According to authorities, a 32-year-old Iranian man has been apprehended in Germany after U.S. security personnel received a warning that he might be preparing a fatal chemical attack.
The man and another person, according to police and prosecutors, were held overnight in Castrop-Rauxel, a town northwest of Dortmund.
The individual is suspected of planning a severe attack inspired by Islamic extremism, according to a joint statement from the police and the prosecution.
He is also said to have sought out the toxic chemicals ricin and cyanide for the attack.
Specialists were observed removing evidence from the man’s house while wearing anti-contamination garments.
Later, Düsseldorf prosecutors claimed that a preliminary inspection of the property revealed no harmful materials.
It wasn’t immediately known how far along the attack preparations were or if the suspect had chosen a particular victim.
Herbert Reul, the state’s senior security official, was quoted by the German news agency dpa as saying that authorities had received “a severe tip that led police to intervene the same night.”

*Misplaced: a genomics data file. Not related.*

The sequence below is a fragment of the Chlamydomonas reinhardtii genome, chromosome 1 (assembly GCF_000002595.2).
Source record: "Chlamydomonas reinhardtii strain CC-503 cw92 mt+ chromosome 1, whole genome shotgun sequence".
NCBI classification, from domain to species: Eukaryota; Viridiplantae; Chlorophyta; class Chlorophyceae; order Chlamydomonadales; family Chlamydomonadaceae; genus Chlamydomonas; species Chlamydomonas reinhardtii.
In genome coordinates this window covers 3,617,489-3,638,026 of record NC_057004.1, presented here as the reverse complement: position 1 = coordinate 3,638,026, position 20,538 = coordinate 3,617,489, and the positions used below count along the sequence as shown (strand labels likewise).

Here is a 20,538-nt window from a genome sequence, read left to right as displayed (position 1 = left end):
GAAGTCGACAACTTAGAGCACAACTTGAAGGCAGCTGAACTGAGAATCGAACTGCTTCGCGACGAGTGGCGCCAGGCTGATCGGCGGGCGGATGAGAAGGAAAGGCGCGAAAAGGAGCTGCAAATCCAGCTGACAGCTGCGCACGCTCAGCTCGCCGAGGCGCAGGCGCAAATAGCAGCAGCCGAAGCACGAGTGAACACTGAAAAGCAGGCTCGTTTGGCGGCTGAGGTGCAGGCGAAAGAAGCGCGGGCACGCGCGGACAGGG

According to the tabloid newspaper Bild, a cooperating intelligence agency, provided the tip regarding the suspected scheme.
Prosecutors in Düsseldorf acknowledged that the information originated from American authorities but chose not to provide further details.
According to a German security officer who Dpa did not identify, there was no evidence that the suspect had operated on behalf of the Iranian government; instead, it appeared that he had supported a Sunni extremist organization.
Iran has a small percentage of Sunnis.
The top security official in Germany expressed gratitude to the investigators, including the police and experts from the nation’s disease control agency.
Interior Minister Nancy Faser said in a statement that “our security services take any information concerning Islamist terror threats very seriously and respond.”
She added that 21 Islamist assaults had been thwarted in Germany since the turn of the century.
Faeser emphasized the value of international collaboration in combating extremist threats and predicted that subsequent inquiries by Düsseldorf prosecutors would establish the validity of the suspicions that led to the police action.
A Tunisian man and his wife were detained by German police five years ago on suspicion of preparing to launch a ricin attack in support of the Islamic State organization.
They were later convicted guilty and given prison terms of 10 and 8 years, respectively.
An adult can be killed by ricin, a poison made from the seeds of castor oil plants, if they consume it, get injected with it, or breathe it in.